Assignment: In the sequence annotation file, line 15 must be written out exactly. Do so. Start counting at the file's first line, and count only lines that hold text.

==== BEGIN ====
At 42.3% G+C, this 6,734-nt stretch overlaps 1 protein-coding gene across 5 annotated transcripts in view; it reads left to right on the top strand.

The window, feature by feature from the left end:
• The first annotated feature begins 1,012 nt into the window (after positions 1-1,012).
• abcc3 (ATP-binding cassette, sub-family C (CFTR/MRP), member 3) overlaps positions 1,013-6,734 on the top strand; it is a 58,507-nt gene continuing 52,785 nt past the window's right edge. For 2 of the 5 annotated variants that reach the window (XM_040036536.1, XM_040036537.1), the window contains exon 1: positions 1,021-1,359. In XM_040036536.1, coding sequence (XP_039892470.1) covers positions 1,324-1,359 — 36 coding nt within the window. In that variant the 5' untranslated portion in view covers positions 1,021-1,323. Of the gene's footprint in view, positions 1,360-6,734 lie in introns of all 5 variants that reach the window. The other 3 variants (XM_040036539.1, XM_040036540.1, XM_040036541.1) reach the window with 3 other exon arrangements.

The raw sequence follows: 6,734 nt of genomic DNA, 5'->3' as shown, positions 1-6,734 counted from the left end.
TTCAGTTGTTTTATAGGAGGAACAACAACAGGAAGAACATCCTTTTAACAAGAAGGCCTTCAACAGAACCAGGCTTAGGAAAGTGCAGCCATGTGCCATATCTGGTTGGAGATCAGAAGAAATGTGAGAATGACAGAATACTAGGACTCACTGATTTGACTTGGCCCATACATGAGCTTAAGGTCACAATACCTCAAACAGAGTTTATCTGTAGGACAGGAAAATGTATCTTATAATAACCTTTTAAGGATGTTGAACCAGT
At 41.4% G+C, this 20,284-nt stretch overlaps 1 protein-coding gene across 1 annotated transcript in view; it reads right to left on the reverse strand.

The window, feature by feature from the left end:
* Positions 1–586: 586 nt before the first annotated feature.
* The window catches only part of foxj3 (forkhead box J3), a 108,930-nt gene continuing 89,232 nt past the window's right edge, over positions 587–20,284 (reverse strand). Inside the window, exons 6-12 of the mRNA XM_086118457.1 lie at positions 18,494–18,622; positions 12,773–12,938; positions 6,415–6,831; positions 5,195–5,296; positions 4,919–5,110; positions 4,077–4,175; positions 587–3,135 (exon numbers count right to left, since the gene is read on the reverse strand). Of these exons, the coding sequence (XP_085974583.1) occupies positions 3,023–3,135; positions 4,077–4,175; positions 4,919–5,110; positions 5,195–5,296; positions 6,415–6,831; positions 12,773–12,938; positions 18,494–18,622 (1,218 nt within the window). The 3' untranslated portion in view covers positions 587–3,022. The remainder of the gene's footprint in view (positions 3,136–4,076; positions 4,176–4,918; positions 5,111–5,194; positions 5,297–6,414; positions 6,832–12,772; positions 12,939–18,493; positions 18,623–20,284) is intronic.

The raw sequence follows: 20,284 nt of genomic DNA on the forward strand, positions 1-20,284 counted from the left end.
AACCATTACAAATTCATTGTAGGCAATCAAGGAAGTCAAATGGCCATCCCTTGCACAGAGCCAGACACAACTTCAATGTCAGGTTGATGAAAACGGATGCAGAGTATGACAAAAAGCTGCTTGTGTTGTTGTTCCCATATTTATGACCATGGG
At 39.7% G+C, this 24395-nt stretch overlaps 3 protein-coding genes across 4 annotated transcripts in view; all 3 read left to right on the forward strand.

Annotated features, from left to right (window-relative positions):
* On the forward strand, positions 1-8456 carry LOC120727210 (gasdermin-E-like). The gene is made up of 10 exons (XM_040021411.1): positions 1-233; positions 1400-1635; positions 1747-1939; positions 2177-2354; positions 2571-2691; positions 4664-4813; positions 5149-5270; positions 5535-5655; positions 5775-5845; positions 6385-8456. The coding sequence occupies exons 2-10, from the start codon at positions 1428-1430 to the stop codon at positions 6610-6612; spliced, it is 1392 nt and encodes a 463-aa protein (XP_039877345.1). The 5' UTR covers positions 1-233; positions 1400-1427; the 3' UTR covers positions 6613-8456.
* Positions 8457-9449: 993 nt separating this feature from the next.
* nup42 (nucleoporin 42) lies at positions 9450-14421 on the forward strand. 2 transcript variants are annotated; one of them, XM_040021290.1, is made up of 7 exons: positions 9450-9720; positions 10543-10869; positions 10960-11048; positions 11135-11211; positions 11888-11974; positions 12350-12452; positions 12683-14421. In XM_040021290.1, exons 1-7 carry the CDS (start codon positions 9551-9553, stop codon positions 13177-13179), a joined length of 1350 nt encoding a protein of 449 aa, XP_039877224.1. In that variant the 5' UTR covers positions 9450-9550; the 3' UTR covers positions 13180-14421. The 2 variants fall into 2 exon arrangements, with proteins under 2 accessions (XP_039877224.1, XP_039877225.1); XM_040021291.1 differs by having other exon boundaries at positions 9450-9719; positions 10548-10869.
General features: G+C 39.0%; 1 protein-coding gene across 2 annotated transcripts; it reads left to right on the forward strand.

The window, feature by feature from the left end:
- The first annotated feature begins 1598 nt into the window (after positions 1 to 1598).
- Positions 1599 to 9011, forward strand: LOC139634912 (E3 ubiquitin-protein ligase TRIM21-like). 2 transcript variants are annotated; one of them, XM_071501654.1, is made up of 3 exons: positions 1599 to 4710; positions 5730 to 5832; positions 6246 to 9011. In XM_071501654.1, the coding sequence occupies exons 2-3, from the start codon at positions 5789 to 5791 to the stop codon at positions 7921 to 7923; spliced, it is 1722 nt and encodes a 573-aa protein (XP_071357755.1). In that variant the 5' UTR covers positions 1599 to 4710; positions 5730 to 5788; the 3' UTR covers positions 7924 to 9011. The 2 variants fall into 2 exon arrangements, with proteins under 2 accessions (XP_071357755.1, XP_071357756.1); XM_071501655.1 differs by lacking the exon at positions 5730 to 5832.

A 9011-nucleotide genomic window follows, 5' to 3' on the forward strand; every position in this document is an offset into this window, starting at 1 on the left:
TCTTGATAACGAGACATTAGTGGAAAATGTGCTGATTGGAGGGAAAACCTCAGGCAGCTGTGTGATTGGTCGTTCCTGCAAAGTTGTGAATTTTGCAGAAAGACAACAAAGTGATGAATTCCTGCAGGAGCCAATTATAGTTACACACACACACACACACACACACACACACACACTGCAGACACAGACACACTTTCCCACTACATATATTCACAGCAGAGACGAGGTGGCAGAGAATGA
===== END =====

* On the forward strand, positions 1-8456 carry LOC120727210 (gasdermin-E-like). The gene is made up of 10 exons (XM_040021411.1): positions 1-233; positions 1400-1635; positions 1747-1939; positions 2177-2354; positions 2571-2691; positions 4664-4813; positions 5149-5270; positions 5535-5655; positions 5775-5845; positions 6385-8456. The coding sequence occupies exons 2-10, from the start codon at positions 1428-1430 to the stop codon at positions 6610-6612; spliced, it is 1392 nt and encodes a 463-aa protein (XP_039877345.1). The 5' UTR covers positions 1-233; positions 1400-1427; the 3' UTR covers positions 6613-8456.